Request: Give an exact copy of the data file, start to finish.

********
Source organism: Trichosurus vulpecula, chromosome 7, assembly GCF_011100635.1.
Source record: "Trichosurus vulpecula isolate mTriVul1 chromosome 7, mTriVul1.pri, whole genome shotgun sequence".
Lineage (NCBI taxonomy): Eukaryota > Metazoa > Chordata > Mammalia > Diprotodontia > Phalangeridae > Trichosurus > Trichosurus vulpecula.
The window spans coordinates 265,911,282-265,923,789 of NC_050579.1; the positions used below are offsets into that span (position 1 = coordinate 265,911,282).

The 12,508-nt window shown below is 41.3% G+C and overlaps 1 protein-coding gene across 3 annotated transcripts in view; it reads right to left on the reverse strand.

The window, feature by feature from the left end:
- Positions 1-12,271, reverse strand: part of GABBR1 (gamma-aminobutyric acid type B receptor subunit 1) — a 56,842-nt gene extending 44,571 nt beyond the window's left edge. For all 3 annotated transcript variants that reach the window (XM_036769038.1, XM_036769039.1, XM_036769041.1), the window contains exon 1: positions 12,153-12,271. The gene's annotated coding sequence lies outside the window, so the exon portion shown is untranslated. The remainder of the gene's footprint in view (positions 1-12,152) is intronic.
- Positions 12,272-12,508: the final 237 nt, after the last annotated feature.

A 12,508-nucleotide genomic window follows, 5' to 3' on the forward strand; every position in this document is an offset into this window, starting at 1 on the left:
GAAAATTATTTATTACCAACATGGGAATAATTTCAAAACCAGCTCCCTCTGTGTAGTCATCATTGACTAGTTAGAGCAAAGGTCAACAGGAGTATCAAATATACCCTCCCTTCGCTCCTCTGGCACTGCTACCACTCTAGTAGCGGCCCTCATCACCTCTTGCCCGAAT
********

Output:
Source organism: Trichosurus vulpecula, chromosome 7, assembly GCF_011100635.1.
Source record: "Trichosurus vulpecula isolate mTriVul1 chromosome 7, mTriVul1.pri, whole genome shotgun sequence".
Lineage (NCBI taxonomy): Eukaryota > Metazoa > Chordata > Mammalia > Diprotodontia > Phalangeridae > Trichosurus > Trichosurus vulpecula.
The window spans coordinates 265,911,282-265,923,789 of NC_050579.1; the positions used below are offsets into that span (position 1 = coordinate 265,911,282).

The 12,508-nt window shown below is 41.3% G+C and overlaps 1 protein-coding gene across 3 annotated transcripts in view; it reads right to left on the reverse strand.

The window, feature by feature from the left end:
- Positions 1-12,271, reverse strand: part of GABBR1 (gamma-aminobutyric acid type B receptor subunit 1) — a 56,842-nt gene extending 44,571 nt beyond the window's left edge. For all 3 annotated transcript variants that reach the window (XM_036769038.1, XM_036769039.1, XM_036769041.1), the window contains exon 1: positions 12,153-12,271. The gene's annotated coding sequence lies outside the window, so the exon portion shown is untranslated. The remainder of the gene's footprint in view (positions 1-12,152) is intronic.
- Positions 12,272-12,508: the final 237 nt, after the last annotated feature.

A 12,508-nucleotide genomic window follows, 5' to 3' on the forward strand; every position in this document is an offset into this window, starting at 1 on the left:
GAAAATTATTTATTACCAACATGGGAATAATTTCAAAACCAGCTCCCTCTGTGTAGTCATCATTGACTAGTTAGAGCAAAGGTCAACAGGAGTATCAAATATACCCTCCCTTCGCTCCTCTGGCACTGCTACCACTCTAGTAGCGGCCCTCATCACCTCTTGCCCGAAT